Scottish Power could be banned from selling for rubbish customer service

The energy supplier has been taken to task by Ofgem for the way it treats its customers.

by Jack Torrance

Scottish Power will be banned from targeting new customers if it doesn't address serious concerns about its customer service, the energy regulator Ofgem has said. The news comes in a quiet period for the much-maligned energy industry, which faces the prospect of a price cap if Ed Miliband comes to power next May.

If the energy giant does not speed up the resolution of complaints by the end of November, more than halve its backlog of 75,000 overdue bills by the end of December, and drastically reduce call waiting times by the end of January, it will be forced to stop telesales and similar promotional activities. A quarter of customers currently abandon phone calls after being stuck on hold for too long, according to the Telegraph.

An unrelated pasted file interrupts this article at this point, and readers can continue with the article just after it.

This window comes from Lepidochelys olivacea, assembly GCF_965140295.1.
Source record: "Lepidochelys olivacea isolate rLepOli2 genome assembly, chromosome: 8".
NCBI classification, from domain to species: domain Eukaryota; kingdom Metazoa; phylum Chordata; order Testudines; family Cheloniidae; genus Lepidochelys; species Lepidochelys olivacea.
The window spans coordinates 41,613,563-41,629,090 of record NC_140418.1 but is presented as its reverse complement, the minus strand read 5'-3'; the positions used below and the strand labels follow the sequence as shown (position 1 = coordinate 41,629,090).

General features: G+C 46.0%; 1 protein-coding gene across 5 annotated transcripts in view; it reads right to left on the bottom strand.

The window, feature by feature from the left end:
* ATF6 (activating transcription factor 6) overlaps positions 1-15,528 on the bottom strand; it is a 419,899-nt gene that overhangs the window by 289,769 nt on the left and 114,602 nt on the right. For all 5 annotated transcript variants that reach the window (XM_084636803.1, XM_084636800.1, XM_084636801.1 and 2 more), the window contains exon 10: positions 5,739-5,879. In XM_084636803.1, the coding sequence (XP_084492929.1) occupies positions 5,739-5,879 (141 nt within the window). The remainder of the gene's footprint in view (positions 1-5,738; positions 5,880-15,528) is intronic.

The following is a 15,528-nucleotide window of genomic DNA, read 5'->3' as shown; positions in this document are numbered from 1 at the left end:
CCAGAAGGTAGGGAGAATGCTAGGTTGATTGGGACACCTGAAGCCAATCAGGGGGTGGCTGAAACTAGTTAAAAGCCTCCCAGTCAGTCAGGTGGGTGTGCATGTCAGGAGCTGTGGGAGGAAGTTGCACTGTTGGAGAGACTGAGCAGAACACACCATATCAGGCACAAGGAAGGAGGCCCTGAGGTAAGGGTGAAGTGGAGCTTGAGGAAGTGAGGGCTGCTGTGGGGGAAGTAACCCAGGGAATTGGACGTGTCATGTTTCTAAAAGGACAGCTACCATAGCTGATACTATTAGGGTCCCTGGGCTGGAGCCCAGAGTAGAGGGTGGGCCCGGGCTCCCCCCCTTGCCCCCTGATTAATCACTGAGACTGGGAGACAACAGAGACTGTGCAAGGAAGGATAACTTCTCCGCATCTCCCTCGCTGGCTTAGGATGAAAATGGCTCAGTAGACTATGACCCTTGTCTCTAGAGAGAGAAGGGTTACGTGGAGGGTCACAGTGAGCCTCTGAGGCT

'ScottishPower’s customers are experiencing unacceptably long call waiting times and a drastic drop in overall customer satisfaction,' said Sarah Harrison, senior partner in charge of enforcement at Ofgem.

'Ofgem’s action today will drive immediate improvements for ScottishPower customers. In a properly functioning market we would expect companies to compete keenly on service. The need for our intervention here is yet more evidence that the energy market is not working for consumers.'

Ofgem is clearly keen to show its teeth to the market and Harrison added that the decision to intervene was further evidence that the energy companies need to change. 'This is a clear signal to suppliers to up their game and give consumers the service they are entitled to,' she said.

'I would like to apologise unreservedly to any customer who has not received the level of service that they deserve from Scottish Power in recent months and provide my personal assurance that we will do what we can to correct every problem, pay appropriate compensation and ensure that no customer is disadvantaged,' said Scottish Power’s head of retail, Neil Clitheroe.

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